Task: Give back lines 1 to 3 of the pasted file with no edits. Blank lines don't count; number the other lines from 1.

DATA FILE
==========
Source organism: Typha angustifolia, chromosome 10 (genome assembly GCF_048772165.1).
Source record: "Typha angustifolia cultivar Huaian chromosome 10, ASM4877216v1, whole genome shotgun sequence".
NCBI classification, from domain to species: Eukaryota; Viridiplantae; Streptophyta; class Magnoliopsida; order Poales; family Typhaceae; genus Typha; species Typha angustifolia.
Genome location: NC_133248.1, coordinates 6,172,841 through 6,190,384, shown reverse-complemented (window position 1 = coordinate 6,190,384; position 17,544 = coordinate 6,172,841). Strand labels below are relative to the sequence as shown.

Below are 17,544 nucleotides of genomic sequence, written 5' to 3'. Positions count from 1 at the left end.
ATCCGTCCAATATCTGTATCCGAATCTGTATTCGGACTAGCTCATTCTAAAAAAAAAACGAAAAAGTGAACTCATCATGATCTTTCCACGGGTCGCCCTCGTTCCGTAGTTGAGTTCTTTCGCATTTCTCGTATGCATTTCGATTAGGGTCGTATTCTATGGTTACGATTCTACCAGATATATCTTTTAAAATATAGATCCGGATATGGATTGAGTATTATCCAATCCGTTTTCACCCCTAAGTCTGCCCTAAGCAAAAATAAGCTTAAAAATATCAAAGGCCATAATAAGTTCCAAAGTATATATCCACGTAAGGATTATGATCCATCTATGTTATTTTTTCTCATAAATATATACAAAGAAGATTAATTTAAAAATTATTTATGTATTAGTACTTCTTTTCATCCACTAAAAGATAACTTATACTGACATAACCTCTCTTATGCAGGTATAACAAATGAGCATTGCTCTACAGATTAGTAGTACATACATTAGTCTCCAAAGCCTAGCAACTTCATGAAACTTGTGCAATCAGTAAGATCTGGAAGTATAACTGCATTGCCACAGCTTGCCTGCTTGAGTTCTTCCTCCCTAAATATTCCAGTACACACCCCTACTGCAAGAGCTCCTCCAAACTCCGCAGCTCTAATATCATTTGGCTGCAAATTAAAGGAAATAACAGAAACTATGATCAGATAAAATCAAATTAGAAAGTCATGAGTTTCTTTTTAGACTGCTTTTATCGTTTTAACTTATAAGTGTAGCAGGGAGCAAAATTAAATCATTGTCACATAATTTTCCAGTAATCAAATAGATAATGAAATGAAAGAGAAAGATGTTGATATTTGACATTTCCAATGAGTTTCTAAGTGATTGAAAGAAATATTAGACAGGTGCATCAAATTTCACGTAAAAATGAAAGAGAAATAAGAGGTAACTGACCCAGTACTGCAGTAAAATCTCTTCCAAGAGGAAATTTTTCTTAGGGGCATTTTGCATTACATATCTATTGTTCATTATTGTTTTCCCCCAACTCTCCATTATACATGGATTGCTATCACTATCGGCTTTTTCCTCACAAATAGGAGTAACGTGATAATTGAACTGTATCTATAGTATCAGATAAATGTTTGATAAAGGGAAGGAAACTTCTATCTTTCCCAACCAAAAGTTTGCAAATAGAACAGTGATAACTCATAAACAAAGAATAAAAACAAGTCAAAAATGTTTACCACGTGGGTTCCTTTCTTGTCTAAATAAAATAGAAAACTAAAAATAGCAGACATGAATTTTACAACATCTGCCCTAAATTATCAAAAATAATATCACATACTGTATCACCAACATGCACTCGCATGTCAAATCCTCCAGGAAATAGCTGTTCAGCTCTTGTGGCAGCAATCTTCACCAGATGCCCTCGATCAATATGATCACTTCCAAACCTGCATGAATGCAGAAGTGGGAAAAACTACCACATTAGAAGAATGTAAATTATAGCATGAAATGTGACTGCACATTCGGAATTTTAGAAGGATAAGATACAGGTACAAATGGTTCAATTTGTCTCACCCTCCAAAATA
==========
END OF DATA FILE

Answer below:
Source organism: Typha angustifolia, chromosome 10 (genome assembly GCF_048772165.1).
Source record: "Typha angustifolia cultivar Huaian chromosome 10, ASM4877216v1, whole genome shotgun sequence".
NCBI classification, from domain to species: Eukaryota; Viridiplantae; Streptophyta; class Magnoliopsida; order Poales; family Typhaceae; genus Typha; species Typha angustifolia.